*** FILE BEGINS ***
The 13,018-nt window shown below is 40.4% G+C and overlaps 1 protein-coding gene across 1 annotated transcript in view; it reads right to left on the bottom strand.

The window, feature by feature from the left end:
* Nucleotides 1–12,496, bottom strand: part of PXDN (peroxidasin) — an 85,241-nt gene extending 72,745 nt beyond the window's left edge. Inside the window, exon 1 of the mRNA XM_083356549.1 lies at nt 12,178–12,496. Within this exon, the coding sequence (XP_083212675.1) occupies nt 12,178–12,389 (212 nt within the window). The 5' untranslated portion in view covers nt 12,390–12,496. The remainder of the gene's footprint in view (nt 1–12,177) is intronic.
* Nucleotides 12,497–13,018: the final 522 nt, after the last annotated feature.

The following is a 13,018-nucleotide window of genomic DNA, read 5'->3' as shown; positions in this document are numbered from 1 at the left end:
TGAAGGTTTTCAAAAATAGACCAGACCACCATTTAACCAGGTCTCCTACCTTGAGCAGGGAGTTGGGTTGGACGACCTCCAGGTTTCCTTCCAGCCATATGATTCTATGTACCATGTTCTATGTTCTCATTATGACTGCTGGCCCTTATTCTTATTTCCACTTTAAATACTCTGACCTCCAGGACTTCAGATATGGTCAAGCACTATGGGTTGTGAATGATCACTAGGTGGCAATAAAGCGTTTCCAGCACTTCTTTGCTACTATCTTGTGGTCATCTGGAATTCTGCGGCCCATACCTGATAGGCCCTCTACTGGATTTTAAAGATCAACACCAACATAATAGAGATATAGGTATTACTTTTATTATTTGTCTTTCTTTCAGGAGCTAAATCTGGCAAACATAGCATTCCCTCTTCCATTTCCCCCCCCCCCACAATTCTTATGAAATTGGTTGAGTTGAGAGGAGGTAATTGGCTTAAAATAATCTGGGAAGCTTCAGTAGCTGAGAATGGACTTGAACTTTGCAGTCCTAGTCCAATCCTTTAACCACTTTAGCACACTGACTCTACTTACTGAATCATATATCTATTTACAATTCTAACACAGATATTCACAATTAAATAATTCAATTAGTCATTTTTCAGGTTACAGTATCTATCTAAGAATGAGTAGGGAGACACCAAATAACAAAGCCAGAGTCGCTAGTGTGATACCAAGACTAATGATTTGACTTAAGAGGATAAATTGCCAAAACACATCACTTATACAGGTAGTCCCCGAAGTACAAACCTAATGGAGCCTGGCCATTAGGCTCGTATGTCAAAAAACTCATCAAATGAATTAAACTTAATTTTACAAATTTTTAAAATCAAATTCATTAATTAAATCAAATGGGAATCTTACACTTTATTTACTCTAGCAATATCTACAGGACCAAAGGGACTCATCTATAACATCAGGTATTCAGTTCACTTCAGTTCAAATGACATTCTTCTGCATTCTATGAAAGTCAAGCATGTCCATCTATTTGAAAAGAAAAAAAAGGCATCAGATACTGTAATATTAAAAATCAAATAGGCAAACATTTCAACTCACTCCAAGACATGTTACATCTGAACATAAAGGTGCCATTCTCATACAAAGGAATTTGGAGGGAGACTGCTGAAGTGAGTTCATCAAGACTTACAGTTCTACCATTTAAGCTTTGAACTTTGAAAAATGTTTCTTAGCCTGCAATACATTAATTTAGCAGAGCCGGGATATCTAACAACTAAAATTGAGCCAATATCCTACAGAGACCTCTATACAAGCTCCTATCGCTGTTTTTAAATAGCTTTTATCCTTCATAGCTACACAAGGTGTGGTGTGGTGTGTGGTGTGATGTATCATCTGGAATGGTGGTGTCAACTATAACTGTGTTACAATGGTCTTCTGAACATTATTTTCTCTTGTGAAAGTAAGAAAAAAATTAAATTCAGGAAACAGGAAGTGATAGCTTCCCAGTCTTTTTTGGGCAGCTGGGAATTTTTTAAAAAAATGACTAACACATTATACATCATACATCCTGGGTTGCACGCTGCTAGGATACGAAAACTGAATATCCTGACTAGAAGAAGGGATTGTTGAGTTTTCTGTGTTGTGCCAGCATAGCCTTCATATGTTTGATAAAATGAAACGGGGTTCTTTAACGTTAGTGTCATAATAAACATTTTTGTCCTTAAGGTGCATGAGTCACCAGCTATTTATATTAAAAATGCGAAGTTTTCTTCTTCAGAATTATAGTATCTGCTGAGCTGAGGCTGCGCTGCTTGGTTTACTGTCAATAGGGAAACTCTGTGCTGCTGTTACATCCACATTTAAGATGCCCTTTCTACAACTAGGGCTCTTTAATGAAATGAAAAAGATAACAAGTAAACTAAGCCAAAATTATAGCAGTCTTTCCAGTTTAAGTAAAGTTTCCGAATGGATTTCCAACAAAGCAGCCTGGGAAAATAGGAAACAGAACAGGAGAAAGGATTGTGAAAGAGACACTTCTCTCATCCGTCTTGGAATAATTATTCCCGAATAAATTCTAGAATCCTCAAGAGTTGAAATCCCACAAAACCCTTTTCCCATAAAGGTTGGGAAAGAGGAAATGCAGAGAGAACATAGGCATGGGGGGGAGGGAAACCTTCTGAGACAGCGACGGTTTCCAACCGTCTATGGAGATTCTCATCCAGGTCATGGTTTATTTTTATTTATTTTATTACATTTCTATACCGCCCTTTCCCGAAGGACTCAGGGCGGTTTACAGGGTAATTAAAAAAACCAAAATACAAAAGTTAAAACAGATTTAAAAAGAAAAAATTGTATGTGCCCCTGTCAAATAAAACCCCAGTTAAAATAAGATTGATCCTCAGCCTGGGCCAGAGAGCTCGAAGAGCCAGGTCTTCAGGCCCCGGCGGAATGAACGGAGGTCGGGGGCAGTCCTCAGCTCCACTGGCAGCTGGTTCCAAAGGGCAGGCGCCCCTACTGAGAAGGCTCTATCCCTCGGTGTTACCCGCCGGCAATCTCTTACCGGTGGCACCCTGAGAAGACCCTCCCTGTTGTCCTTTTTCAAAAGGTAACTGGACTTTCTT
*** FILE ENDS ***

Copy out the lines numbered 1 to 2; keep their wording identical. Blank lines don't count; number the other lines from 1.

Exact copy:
The 13,018-nt window shown below is 40.4% G+C and overlaps 1 protein-coding gene across 1 annotated transcript in view; it reads right to left on the bottom strand.

The window, feature by feature from the left end: